Drones Display Better Than Fireworks!
Written by Lucy Black   
Thursday, 02 January 2020

Given the worries and controversy around the (2020) New Year firework displays perhaps this deserves to be better known: Visitors to the 2019 Big Data Expo held in Guiyang City, Guizhou Province, southwest China were treated to a nightly light show staged using 526 drones.

(From: 2019-06-22)

The quality of the display is exceptional, proving that drones can replace fireworks for spectacular large-scale displays.


China was where fireworks originated and now it seems to be taking the lead with using their electronic counterparts, drones, for the same purpose.

China already holds the Guinness World Record for a display staged in May 2018 - but that achievment was marred by some less than perfect performance on the day with several drones falling out the sky, a reminder of how difficult they are to control. The record-breaking display involved 1,374 drones, outnumbering the 1,218 Intel drones that had set the record for:

“most unmanned aerial vehicles airborne simultaneously.”

In December 2017, when Intel filmed its planned contribution to the opening ceremony of the 2018 Opening Ceremony of the Pyeongchang Winter Olympic Games. It was lucky that this rehearsal had been recorded since freezing weather and strong winds meant that the live display had to be cancelled and the video footage was used instead.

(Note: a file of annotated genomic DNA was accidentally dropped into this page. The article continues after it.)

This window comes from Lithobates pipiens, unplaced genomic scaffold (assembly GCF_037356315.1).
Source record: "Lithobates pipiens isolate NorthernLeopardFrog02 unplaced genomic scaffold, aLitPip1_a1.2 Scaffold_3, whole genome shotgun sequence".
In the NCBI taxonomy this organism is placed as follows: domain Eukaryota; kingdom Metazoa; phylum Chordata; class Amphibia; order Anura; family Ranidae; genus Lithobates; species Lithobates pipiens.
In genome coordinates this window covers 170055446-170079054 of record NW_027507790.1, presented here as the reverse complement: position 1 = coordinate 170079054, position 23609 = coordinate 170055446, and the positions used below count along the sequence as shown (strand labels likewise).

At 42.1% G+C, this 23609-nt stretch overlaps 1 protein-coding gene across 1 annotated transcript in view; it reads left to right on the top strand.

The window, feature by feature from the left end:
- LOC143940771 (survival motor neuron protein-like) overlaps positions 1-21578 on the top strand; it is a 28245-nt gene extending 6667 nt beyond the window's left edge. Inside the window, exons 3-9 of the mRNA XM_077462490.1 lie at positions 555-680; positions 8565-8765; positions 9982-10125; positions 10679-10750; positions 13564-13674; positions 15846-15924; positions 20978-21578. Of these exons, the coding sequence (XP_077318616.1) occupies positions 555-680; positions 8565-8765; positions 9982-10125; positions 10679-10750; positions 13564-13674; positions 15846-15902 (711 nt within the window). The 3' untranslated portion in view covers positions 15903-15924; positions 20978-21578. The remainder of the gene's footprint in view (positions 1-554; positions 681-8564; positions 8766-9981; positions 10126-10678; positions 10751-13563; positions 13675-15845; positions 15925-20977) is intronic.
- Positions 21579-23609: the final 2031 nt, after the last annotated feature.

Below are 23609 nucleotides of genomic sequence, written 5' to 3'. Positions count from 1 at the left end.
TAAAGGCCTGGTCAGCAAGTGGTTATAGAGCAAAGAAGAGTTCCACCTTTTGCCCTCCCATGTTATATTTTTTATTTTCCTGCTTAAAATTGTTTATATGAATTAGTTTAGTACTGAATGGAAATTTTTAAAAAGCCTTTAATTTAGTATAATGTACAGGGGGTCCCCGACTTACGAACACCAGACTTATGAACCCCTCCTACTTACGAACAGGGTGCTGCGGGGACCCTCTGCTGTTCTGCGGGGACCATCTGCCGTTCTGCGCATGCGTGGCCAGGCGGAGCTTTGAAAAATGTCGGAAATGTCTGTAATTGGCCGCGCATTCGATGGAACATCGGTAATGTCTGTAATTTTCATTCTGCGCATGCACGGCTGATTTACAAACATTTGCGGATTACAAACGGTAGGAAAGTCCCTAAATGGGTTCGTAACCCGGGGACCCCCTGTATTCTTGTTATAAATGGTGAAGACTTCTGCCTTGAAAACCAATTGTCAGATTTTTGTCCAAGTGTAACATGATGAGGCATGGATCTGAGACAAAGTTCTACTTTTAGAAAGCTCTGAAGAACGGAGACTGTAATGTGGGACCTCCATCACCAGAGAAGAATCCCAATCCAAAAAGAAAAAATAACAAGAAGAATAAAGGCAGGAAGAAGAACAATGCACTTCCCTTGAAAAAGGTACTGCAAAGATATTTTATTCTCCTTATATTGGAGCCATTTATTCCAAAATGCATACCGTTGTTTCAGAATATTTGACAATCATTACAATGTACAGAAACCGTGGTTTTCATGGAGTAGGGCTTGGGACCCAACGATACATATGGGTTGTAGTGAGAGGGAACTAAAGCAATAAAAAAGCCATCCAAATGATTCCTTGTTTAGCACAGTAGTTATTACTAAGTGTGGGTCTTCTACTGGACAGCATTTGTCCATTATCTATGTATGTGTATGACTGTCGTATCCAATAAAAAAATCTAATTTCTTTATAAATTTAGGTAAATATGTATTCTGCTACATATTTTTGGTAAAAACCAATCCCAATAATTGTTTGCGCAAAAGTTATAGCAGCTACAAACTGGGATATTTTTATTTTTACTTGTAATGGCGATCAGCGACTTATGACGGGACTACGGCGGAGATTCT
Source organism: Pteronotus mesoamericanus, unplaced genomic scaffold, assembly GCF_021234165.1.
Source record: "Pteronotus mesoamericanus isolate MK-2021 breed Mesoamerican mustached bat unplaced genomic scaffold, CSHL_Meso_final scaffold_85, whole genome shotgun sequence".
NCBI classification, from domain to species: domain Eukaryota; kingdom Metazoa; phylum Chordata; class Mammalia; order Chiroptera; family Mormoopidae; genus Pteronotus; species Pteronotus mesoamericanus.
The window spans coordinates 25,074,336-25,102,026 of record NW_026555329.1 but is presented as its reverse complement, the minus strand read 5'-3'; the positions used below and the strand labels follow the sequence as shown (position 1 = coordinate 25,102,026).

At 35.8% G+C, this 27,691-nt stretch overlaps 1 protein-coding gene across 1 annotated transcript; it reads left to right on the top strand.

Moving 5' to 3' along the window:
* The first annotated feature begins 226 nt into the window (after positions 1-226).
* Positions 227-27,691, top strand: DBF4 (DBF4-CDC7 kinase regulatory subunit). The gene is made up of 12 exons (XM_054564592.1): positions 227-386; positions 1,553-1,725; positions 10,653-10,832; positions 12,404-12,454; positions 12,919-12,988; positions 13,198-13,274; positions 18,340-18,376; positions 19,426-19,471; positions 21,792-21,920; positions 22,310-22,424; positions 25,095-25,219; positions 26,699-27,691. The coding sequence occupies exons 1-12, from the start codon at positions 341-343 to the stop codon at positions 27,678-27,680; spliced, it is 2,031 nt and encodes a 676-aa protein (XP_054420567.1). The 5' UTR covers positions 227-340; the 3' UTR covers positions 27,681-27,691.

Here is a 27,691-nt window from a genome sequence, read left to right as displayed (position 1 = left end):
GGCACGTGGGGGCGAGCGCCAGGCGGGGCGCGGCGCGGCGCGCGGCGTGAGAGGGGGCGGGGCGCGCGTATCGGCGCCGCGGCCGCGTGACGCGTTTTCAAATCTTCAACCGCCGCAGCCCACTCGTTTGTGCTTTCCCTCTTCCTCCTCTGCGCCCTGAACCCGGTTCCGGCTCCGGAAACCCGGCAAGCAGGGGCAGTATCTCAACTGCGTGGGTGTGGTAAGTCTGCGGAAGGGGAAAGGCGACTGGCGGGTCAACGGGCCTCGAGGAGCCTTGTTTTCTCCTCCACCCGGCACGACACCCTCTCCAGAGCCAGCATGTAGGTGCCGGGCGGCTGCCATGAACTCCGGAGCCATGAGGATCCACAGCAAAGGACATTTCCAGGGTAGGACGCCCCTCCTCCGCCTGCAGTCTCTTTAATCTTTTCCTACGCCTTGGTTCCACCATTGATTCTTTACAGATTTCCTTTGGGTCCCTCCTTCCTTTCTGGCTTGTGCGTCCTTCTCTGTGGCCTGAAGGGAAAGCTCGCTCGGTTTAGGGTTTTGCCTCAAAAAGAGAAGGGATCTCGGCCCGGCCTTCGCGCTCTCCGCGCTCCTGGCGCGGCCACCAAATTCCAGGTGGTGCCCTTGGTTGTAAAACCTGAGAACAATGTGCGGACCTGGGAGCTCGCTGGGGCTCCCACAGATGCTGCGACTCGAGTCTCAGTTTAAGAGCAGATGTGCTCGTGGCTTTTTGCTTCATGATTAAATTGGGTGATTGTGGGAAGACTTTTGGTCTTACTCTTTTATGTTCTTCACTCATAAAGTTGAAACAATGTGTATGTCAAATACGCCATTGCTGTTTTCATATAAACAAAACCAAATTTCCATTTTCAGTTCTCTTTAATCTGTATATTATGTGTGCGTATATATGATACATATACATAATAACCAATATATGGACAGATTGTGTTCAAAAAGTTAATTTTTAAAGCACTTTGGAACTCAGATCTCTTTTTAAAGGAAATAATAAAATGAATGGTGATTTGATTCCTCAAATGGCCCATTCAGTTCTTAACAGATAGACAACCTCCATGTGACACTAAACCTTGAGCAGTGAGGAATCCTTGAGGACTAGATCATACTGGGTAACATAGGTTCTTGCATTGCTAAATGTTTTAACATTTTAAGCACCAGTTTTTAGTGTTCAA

We have two videos of the show in the skies of Guanshanhu Park in Guiyang, capital city of southwest China's Guizhou province was also filmed during the rehearsal. According to the CCTV+ report:

The drones, equipped with colorful lights rose up to the sky and aligned into different patterns, animations and 3D designs corresponding to the theme of the expo "Innovative Development, Digital Future". 



The degree of control here is impressive and means that swarm drones can be used to spell out whatever message you want to deliver. It would be good to know more details of the system. For example, how are the paths computed? Is there any positional feedback if a drone gets out of position? And, of course, the really important question - how do they avoid each other?

Creating the hardware and software to make this sort of thing possible isn't easy, and hence isn't cheap, but once you have it then it is reusable - which is more than you can say for fireworks.



More Information

Southwest China puts on dazzling drone show

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